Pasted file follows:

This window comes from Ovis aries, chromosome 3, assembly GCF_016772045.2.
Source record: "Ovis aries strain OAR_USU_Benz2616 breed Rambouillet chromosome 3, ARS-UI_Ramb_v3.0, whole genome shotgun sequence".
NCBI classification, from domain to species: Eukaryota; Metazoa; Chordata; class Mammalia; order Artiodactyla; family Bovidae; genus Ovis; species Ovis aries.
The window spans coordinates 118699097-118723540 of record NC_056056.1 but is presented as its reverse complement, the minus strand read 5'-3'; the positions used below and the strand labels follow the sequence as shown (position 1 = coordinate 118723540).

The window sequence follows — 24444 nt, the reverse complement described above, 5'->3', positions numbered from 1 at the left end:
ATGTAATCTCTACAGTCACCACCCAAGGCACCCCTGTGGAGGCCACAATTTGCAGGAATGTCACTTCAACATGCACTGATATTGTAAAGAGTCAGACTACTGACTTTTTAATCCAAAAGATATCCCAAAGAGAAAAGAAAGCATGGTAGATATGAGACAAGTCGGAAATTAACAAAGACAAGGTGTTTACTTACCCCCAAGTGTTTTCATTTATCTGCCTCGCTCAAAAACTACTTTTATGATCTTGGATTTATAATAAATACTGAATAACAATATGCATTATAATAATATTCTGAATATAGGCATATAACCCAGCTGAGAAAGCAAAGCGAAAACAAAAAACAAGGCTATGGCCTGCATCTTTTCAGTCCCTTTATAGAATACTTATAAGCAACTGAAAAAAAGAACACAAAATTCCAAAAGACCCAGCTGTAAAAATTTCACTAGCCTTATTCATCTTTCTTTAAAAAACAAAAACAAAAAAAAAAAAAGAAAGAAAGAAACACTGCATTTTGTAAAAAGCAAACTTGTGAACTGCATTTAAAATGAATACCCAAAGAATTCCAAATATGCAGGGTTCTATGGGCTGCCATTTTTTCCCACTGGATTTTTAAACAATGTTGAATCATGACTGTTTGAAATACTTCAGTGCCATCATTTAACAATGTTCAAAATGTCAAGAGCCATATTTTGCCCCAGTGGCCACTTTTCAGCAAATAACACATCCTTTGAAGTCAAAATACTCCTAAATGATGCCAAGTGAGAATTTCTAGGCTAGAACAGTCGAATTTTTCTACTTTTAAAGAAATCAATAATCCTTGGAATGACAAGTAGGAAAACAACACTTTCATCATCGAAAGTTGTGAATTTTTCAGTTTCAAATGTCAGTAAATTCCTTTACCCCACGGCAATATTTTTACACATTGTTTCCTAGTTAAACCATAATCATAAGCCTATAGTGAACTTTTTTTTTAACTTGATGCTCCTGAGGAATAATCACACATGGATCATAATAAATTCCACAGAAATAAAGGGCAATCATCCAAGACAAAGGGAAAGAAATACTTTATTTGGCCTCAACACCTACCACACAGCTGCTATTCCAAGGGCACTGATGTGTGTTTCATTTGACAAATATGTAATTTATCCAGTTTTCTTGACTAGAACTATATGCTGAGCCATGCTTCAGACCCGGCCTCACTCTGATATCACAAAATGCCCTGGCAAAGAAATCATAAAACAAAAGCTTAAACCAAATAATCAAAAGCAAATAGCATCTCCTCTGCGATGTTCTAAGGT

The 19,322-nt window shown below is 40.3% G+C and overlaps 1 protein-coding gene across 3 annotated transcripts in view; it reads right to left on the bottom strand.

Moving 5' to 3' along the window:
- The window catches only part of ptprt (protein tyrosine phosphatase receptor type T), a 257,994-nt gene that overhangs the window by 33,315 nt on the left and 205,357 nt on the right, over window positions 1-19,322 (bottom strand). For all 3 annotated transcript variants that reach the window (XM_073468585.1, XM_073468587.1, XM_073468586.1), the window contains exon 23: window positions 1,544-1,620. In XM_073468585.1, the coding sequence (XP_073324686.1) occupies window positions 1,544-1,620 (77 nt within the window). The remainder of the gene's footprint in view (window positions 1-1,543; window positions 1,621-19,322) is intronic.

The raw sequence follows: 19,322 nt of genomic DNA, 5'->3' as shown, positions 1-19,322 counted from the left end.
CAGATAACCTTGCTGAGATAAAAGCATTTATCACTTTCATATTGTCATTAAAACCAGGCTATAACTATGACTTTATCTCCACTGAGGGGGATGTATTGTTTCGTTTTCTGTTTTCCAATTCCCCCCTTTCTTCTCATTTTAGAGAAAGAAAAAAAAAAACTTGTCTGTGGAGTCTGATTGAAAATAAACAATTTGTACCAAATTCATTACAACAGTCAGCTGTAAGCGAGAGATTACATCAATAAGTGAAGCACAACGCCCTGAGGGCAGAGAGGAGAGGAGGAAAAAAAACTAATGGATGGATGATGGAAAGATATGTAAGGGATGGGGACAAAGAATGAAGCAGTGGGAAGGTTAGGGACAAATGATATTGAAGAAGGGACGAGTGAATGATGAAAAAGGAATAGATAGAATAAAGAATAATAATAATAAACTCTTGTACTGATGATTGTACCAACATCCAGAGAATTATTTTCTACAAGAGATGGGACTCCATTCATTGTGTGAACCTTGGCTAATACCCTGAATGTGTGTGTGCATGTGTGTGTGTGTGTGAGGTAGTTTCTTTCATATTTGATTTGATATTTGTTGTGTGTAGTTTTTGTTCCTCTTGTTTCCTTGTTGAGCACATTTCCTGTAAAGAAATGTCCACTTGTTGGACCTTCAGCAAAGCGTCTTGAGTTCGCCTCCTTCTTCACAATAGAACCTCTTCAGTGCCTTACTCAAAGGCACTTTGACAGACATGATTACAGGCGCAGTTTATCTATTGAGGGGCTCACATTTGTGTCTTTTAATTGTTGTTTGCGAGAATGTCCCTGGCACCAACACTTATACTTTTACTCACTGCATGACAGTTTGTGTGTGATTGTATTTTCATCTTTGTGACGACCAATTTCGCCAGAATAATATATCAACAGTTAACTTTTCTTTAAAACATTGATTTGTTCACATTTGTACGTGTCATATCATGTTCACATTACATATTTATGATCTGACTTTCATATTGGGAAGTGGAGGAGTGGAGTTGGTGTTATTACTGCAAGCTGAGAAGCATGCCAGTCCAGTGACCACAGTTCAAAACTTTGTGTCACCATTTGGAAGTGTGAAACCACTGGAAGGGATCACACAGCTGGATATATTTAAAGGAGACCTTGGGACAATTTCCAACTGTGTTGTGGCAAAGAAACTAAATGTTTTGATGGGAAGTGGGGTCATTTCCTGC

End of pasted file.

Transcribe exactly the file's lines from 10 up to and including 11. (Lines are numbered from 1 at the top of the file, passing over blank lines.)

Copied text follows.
The raw sequence follows: 19,322 nt of genomic DNA, 5'->3' as shown, positions 1-19,322 counted from the left end.
CAGATAACCTTGCTGAGATAAAAGCATTTATCACTTTCATATTGTCATTAAAACCAGGCTATAACTATGACTTTATCTCCACTGAGGGGGATGTATTGTTTCGTTTTCTGTTTTCCAATTCCCCCCTTTCTTCTCATTTTAGAGAAAGAAAAAAAAAAACTTGTCTGTGGAGTCTGATTGAAAATAAACAATTTGTACCAAATTCATTACAACAGTCAGCTGTAAGCGAGAGATTACATCAATAAGTGAAGCACAACGCCCTGAGGGCAGAGAGGAGAGGAGGAAAAAAAACTAATGGATGGATGATGGAAAGATATGTAAGGGATGGGGACAAAGAATGAAGCAGTGGGAAGGTTAGGGACAAATGATATTGAAGAAGGGACGAGTGAATGATGAAAAAGGAATAGATAGAATAAAGAATAATAATAATAAACTCTTGTACTGATGATTGTACCAACATCCAGAGAATTATTTTCTACAAGAGATGGGACTCCATTCATTGTGTGAACCTTGGCTAATACCCTGAATGTGTGTGTGCATGTGTGTGTGTGTGTGAGGTAGTTTCTTTCATATTTGATTTGATATTTGTTGTGTGTAGTTTTTGTTCCTCTTGTTTCCTTGTTGAGCACATTTCCTGTAAAGAAATGTCCACTTGTTGGACCTTCAGCAAAGCGTCTTGAGTTCGCCTCCTTCTTCACAATAGAACCTCTTCAGTGCCTTACTCAAAGGCACTTTGACAGACATGATTACAGGCGCAGTTTATCTATTGAGGGGCTCACATTTGTGTCTTTTAATTGTTGTTTGCGAGAATGTCCCTGGCACCAACACTTATACTTTTACTCACTGCATGACAGTTTGTGTGTGATTGTATTTTCATCTTTGTGACGACCAATTTCGCCAGAATAATATATCAACAGTTAACTTTTCTTTAAAACATTGATTTGTTCACATTTGTACGTGTCATATCATGTTCACATTACATATTTATGATCTGACTTTCATATTGGGAAGTGGAGGAGTGGAGTTGGTGTTATTACTGCAAGCTGAGAAGCATGCCAGTCCAGTGACCACAGTTCAAAACTTTGTGTCACCATTTGGAAGTGTGAAACCACTGGAAGGGATCACACAGCTGGATATATTTAAAGGAGACCTTGGGACAATTTCCAACTGTGTTGTGGCAAAGAAACTAAATGTTTTGATGGGAAGTGGGGTCATTTCCTGC